“After the stop-movement, herds will have to basically be able to show their freedom from disease in order to move,” Ernst says. “Some of the logistics behind testing are still being worked out, even on the national level. We’ll be able to discuss those with growers at the Dec. 13 meeting.”

In reviewing the results of the drill, which was meant to help the state hone any preparations it wants to make on top of USDA’s plans, Ernst says all options are on the table for disposing of carcasses, including permitting movement outside of the mandated quarantine zone on infected farms for rendering. He says it’s important for producers to line up their plans for depopulation and disposal sooner rather than later.

Jackson says both farmers participating in the drill had prepared ahead of time with their farm staff and had analyzed their farms. “The biggest questions coming out of here is depopulation and disposal,” she adds.

Options for disposal

While one farmer wanted to incinerate carcasses and then compost the ashes on-site, he soon learned IDOA doesn’t have a Type 4 incinerator powerful enough to burn all the fat. An incinerator of that kind would cost upward of a million dollars.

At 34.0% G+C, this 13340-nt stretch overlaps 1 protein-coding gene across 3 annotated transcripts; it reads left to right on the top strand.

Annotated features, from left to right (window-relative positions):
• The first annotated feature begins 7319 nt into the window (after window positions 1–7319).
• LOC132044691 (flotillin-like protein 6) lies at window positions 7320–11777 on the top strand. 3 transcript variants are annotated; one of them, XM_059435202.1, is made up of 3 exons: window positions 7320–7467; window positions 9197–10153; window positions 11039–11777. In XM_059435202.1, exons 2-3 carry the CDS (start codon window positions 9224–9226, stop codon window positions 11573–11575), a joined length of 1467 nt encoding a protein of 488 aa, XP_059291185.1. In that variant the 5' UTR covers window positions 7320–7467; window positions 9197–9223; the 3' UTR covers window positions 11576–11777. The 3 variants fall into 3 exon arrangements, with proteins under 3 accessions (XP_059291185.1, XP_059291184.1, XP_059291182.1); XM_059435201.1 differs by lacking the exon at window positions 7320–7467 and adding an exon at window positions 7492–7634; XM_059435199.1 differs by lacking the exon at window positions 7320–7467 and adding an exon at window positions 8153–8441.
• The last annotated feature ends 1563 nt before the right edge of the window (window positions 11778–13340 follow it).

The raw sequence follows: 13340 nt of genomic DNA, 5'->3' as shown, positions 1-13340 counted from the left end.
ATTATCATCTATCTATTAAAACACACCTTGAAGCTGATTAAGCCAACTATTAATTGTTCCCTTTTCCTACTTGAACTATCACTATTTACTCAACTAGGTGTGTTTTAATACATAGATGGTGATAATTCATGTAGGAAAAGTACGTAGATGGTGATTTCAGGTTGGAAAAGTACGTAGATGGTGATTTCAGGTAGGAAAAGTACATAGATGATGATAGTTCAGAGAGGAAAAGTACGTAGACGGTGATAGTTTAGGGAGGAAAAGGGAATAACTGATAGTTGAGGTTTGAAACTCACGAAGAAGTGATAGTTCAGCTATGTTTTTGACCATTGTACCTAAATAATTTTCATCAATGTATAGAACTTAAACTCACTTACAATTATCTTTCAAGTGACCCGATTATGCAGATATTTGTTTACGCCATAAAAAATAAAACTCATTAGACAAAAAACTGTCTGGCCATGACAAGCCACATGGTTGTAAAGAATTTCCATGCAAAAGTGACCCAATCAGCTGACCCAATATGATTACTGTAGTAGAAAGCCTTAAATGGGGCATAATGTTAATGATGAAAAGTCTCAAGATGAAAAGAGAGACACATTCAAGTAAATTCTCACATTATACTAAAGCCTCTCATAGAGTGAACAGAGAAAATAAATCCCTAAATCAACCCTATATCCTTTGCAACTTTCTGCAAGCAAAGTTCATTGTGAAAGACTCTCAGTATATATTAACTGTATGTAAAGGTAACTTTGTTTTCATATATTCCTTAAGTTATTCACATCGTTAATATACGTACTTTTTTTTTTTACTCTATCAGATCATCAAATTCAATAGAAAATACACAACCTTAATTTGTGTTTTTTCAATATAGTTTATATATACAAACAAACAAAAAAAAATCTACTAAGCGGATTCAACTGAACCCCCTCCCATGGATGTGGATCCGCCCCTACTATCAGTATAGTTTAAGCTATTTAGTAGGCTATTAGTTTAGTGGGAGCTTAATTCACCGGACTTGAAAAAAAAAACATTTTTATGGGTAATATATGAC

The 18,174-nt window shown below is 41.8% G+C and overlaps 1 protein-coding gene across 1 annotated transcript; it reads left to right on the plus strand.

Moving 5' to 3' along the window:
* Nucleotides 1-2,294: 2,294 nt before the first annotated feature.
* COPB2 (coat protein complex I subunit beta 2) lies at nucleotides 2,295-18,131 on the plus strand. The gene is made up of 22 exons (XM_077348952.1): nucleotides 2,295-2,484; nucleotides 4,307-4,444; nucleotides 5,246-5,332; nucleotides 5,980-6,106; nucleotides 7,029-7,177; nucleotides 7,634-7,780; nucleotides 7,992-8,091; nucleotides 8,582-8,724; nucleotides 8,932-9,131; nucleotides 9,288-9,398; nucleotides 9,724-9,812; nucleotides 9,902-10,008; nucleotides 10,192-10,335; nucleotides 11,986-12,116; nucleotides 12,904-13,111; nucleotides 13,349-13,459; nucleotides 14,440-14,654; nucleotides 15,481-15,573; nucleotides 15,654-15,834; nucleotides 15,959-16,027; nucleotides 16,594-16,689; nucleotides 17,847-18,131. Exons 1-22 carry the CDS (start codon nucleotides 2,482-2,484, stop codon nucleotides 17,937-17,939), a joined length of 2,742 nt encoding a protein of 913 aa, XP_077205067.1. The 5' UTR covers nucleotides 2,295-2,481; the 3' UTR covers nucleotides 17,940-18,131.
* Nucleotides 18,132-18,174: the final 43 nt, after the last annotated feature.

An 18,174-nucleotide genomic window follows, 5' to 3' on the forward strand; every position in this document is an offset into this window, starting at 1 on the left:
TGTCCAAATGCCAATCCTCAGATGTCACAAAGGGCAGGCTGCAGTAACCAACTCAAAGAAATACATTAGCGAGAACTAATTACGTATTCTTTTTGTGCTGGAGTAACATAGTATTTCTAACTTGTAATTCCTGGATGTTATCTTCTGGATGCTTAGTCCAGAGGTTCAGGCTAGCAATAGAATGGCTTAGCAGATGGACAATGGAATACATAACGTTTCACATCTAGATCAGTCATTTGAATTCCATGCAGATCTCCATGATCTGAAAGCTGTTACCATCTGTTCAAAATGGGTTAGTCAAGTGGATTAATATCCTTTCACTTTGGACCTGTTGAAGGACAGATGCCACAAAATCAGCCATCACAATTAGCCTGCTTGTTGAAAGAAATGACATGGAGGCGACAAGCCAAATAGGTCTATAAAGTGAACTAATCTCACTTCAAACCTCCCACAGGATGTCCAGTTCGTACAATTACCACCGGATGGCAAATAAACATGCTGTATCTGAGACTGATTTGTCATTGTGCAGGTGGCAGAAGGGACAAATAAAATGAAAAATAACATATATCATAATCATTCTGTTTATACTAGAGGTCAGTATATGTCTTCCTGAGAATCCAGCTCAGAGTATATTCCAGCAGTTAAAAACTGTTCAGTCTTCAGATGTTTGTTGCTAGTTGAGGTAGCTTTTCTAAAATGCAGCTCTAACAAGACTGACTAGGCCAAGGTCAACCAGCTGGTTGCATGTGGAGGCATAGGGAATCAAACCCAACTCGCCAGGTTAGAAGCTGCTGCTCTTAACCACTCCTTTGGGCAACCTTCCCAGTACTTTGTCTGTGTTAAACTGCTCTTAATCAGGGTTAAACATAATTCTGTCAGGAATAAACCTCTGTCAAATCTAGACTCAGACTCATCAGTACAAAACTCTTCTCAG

“It was only a drill, so we didn’t follow through on depopulation, but it’s still good to answer these questions now,” Jackson says, adding IPPA plans to unveil a composting calculator at the Dec. 13 event to help producers calculate how much carbon-heavy biomass, such wood chips or corncobs, would be necessary to decompose carcasses in a composting plan.

“There’s some work being done with some aboveground burial options similar to composting that we’re looking at, too,” Ernst says.

When asked how state police would enforce the stop-movement order during the 10-hour interval those transporting swine have to get to their destination, Ernst says since every shipment is accompanied by health papers, “it would be fairly easy to figure out if a producer left after the stop-movement was issued.”

He concludes the state police may look into using weigh stations as checkpoints for interstate movement in the event of an outbreak.

Tips to prevent ASF transmission

Here are tips for preventing ASF transmission to your hog herd:

No human food. Never allow human food brought on-site to enter animal areas. International food products pose an increased risk and should not be allowed on the farm.

No garbage. Do not feed improperly cooked garbage to pigs.

Biosecurity. Adhere to strict biosecurity measures, especially after international travel.

Wash up. Employees should shower or wash hands and arms before coming in contact with animals. Wear site-specific clothing or coveralls and boots.

No contact. Prevent direct contact between animals in your herd and feral swine.

Herd management. Isolate all animals entering or reentering the herd.

Equipment care. Wash, disinfect and allow equipment to dry before bringing on-site.